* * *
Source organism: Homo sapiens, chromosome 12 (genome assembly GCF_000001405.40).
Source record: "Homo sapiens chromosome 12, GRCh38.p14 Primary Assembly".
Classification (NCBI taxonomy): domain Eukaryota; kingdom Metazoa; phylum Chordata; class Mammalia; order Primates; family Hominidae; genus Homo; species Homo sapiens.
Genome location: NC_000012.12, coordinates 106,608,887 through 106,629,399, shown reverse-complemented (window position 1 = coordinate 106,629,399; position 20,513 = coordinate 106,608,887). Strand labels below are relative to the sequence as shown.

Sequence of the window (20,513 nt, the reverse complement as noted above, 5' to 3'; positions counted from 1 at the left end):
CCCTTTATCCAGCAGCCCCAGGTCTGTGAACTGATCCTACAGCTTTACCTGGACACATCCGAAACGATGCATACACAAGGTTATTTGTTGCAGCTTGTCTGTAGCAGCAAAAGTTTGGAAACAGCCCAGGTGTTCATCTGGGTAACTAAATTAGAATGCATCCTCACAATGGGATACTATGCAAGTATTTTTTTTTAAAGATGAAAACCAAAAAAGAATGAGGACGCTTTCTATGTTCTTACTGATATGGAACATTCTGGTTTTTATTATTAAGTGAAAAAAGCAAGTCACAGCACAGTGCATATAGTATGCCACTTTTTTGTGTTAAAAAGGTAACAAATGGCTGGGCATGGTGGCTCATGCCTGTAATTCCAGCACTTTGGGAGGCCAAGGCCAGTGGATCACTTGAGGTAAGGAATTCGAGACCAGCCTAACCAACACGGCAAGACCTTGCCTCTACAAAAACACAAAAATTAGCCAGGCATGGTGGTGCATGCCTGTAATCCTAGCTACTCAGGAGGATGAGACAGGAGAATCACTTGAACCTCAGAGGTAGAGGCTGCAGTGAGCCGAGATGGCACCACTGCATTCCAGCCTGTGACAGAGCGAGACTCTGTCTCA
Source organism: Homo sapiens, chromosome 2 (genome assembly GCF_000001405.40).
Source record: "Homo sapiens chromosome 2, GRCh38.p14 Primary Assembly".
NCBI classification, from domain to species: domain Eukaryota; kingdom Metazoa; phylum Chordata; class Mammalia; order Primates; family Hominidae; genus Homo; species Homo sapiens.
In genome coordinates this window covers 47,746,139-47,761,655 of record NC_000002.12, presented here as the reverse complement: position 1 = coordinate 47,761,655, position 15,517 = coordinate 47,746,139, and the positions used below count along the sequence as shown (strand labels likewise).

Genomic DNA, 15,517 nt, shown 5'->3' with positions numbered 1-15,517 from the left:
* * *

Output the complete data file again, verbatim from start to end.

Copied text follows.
Source organism: Homo sapiens, chromosome 12 (genome assembly GCF_000001405.40).
Source record: "Homo sapiens chromosome 12, GRCh38.p14 Primary Assembly".
Classification (NCBI taxonomy): domain Eukaryota; kingdom Metazoa; phylum Chordata; class Mammalia; order Primates; family Hominidae; genus Homo; species Homo sapiens.
Genome location: NC_000012.12, coordinates 106,608,887 through 106,629,399, shown reverse-complemented (window position 1 = coordinate 106,629,399; position 20,513 = coordinate 106,608,887). Strand labels below are relative to the sequence as shown.

Sequence of the window (20,513 nt, the reverse complement as noted above, 5' to 3'; positions counted from 1 at the left end):
CCCTTTATCCAGCAGCCCCAGGTCTGTGAACTGATCCTACAGCTTTACCTGGACACATCCGAAACGATGCATACACAAGGTTATTTGTTGCAGCTTGTCTGTAGCAGCAAAAGTTTGGAAACAGCCCAGGTGTTCATCTGGGTAACTAAATTAGAATGCATCCTCACAATGGGATACTATGCAAGTATTTTTTTTTAAAGATGAAAACCAAAAAAGAATGAGGACGCTTTCTATGTTCTTACTGATATGGAACATTCTGGTTTTTATTATTAAGTGAAAAAAGCAAGTCACAGCACAGTGCATATAGTATGCCACTTTTTTGTGTTAAAAAGGTAACAAATGGCTGGGCATGGTGGCTCATGCCTGTAATTCCAGCACTTTGGGAGGCCAAGGCCAGTGGATCACTTGAGGTAAGGAATTCGAGACCAGCCTAACCAACACGGCAAGACCTTGCCTCTACAAAAACACAAAAATTAGCCAGGCATGGTGGTGCATGCCTGTAATCCTAGCTACTCAGGAGGATGAGACAGGAGAATCACTTGAACCTCAGAGGTAGAGGCTGCAGTGAGCCGAGATGGCACCACTGCATTCCAGCCTGTGACAGAGCGAGACTCTGTCTCA
Source organism: Homo sapiens, chromosome 2 (genome assembly GCF_000001405.40).
Source record: "Homo sapiens chromosome 2, GRCh38.p14 Primary Assembly".
NCBI classification, from domain to species: domain Eukaryota; kingdom Metazoa; phylum Chordata; class Mammalia; order Primates; family Hominidae; genus Homo; species Homo sapiens.
In genome coordinates this window covers 47,746,139-47,761,655 of record NC_000002.12, presented here as the reverse complement: position 1 = coordinate 47,761,655, position 15,517 = coordinate 47,746,139, and the positions used below count along the sequence as shown (strand labels likewise).

Genomic DNA, 15,517 nt, shown 5'->3' with positions numbered 1-15,517 from the left: